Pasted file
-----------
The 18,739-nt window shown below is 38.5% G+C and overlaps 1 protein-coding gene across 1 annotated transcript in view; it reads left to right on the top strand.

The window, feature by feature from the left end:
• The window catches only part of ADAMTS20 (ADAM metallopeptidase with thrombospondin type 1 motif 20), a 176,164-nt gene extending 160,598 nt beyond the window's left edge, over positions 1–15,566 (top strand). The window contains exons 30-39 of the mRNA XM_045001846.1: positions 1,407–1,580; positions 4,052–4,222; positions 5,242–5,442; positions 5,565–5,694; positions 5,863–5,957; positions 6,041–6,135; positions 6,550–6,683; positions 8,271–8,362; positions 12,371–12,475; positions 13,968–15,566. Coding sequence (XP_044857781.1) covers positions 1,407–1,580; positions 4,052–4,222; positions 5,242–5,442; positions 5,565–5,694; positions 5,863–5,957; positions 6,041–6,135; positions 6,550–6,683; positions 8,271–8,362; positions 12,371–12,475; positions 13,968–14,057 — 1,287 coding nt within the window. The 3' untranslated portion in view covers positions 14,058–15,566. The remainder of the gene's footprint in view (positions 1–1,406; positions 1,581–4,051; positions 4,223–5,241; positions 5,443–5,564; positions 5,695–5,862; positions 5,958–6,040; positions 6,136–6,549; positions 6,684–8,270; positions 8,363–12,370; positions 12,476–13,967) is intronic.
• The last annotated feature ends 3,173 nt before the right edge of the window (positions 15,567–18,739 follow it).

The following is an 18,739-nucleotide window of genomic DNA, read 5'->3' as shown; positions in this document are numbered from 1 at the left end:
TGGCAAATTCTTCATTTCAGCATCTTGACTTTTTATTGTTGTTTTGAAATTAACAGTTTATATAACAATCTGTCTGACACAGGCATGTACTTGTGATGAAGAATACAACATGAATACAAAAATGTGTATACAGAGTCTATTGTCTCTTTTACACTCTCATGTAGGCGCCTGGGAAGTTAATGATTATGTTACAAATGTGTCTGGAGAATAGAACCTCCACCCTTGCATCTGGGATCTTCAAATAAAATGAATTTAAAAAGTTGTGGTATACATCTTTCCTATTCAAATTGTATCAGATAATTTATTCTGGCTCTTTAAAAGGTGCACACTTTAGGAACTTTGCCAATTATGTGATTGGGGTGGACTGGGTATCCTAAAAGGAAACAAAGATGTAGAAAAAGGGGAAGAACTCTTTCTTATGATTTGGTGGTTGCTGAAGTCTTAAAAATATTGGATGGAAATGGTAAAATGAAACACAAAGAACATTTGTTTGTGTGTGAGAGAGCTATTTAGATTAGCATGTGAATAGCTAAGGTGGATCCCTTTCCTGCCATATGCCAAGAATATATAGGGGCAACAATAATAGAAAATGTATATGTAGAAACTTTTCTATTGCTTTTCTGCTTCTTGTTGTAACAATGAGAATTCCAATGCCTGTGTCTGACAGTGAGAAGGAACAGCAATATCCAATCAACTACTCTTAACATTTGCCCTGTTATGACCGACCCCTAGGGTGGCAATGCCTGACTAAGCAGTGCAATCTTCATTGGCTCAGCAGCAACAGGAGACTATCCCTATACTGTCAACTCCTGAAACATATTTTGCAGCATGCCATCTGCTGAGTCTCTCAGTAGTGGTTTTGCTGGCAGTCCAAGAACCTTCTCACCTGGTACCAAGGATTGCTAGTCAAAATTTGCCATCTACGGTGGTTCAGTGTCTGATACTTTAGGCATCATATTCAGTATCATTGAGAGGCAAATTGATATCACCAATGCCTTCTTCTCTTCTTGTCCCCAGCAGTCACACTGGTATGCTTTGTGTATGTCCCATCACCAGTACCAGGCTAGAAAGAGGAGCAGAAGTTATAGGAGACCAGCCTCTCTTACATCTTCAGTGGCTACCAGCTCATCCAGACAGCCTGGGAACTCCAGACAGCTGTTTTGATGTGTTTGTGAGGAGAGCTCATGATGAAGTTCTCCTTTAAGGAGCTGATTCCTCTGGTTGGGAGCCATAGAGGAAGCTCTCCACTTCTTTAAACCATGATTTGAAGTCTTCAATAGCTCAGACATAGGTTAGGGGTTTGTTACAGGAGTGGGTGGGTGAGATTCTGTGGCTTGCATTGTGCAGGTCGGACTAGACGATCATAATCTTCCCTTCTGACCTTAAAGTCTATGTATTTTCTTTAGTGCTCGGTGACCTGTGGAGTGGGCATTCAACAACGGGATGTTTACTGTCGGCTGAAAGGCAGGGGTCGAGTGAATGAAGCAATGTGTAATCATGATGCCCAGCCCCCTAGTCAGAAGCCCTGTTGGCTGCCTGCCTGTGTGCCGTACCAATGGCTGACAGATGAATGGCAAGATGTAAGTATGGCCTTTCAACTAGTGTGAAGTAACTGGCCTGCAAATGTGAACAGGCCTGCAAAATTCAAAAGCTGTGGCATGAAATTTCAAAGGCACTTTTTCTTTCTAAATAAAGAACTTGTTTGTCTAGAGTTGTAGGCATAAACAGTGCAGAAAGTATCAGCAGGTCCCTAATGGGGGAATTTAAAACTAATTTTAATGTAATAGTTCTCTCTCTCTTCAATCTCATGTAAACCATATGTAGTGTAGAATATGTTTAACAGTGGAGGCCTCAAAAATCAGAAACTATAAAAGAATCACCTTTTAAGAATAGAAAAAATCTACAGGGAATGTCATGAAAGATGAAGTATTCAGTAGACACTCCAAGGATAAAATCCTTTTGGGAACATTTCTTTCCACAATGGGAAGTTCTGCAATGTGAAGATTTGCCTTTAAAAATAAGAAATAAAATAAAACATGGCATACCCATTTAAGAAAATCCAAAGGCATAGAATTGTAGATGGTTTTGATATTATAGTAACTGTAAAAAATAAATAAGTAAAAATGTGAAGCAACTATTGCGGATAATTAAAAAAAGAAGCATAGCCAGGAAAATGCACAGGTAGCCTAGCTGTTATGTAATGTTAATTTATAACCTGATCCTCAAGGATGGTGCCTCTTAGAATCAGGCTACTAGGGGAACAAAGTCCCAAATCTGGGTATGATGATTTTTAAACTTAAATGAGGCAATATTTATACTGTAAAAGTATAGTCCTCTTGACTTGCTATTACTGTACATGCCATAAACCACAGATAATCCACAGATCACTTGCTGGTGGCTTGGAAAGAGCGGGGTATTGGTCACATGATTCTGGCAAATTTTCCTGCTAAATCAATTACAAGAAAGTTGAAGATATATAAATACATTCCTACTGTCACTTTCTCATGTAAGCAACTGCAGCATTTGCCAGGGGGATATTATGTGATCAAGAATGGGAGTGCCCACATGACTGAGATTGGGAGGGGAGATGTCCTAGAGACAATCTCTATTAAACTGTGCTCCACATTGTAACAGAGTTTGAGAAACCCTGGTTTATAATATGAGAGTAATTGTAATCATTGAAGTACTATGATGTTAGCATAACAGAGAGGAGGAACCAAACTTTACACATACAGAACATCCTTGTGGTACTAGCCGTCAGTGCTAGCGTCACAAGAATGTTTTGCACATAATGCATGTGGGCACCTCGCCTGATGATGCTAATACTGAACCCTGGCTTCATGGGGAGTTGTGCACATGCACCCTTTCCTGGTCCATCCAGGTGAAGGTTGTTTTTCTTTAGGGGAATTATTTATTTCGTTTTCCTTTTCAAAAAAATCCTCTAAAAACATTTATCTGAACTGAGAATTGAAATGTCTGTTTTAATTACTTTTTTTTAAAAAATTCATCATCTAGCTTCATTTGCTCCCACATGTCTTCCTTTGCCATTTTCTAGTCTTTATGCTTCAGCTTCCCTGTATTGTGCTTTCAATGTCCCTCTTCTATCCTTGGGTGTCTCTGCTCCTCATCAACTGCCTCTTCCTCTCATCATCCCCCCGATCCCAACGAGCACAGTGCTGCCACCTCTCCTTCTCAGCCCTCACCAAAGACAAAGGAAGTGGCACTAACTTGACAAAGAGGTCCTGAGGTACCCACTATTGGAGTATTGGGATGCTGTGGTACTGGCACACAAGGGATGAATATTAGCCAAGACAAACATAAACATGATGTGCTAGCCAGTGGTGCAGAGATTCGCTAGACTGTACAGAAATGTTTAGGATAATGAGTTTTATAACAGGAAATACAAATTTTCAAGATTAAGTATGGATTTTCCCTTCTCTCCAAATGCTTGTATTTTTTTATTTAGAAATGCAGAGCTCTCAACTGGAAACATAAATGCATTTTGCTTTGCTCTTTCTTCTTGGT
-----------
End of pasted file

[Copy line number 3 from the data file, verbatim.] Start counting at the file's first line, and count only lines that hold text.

• The window catches only part of ADAMTS20 (ADAM metallopeptidase with thrombospondin type 1 motif 20), a 176,164-nt gene extending 160,598 nt beyond the window's left edge, over positions 1–15,566 (top strand). The window contains exons 30-39 of the mRNA XM_045001846.1: positions 1,407–1,580; positions 4,052–4,222; positions 5,242–5,442; positions 5,565–5,694; positions 5,863–5,957; positions 6,041–6,135; positions 6,550–6,683; positions 8,271–8,362; positions 12,371–12,475; positions 13,968–15,566. Coding sequence (XP_044857781.1) covers positions 1,407–1,580; positions 4,052–4,222; positions 5,242–5,442; positions 5,565–5,694; positions 5,863–5,957; positions 6,041–6,135; positions 6,550–6,683; positions 8,271–8,362; positions 12,371–12,475; positions 13,968–14,057 — 1,287 coding nt within the window. The 3' untranslated portion in view covers positions 14,058–15,566. The remainder of the gene's footprint in view (positions 1–1,406; positions 1,581–4,051; positions 4,223–5,241; positions 5,443–5,564; positions 5,695–5,862; positions 5,958–6,040; positions 6,136–6,549; positions 6,684–8,270; positions 8,363–12,370; positions 12,476–13,967) is intronic.